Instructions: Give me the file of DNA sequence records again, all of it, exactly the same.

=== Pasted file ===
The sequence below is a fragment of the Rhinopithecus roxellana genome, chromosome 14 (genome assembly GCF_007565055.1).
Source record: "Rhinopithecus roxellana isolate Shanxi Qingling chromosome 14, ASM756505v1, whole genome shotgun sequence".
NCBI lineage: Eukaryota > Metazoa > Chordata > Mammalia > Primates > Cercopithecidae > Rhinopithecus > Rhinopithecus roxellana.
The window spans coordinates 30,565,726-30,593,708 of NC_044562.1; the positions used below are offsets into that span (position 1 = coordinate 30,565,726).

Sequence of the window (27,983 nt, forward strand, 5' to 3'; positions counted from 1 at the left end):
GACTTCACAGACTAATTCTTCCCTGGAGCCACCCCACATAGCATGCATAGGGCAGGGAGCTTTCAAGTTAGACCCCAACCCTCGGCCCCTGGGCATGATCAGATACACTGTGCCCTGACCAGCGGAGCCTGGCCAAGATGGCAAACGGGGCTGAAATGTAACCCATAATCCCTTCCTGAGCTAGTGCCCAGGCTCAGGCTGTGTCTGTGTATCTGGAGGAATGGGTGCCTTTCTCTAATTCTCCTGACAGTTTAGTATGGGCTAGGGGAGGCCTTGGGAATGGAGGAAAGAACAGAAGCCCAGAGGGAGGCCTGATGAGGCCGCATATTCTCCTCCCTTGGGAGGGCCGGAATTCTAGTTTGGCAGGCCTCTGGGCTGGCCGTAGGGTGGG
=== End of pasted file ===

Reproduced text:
The sequence below is a fragment of the Rhinopithecus roxellana genome, chromosome 14 (genome assembly GCF_007565055.1).
Source record: "Rhinopithecus roxellana isolate Shanxi Qingling chromosome 14, ASM756505v1, whole genome shotgun sequence".
NCBI lineage: Eukaryota > Metazoa > Chordata > Mammalia > Primates > Cercopithecidae > Rhinopithecus > Rhinopithecus roxellana.
The window spans coordinates 30,565,726-30,593,708 of NC_044562.1; the positions used below are offsets into that span (position 1 = coordinate 30,565,726).

Sequence of the window (27,983 nt, forward strand, 5' to 3'; positions counted from 1 at the left end):
GACTTCACAGACTAATTCTTCCCTGGAGCCACCCCACATAGCATGCATAGGGCAGGGAGCTTTCAAGTTAGACCCCAACCCTCGGCCCCTGGGCATGATCAGATACACTGTGCCCTGACCAGCGGAGCCTGGCCAAGATGGCAAACGGGGCTGAAATGTAACCCATAATCCCTTCCTGAGCTAGTGCCCAGGCTCAGGCTGTGTCTGTGTATCTGGAGGAATGGGTGCCTTTCTCTAATTCTCCTGACAGTTTAGTATGGGCTAGGGGAGGCCTTGGGAATGGAGGAAAGAACAGAAGCCCAGAGGGAGGCCTGATGAGGCCGCATATTCTCCTCCCTTGGGAGGGCCGGAATTCTAGTTTGGCAGGCCTCTGGGCTGGCCGTAGGGTGGG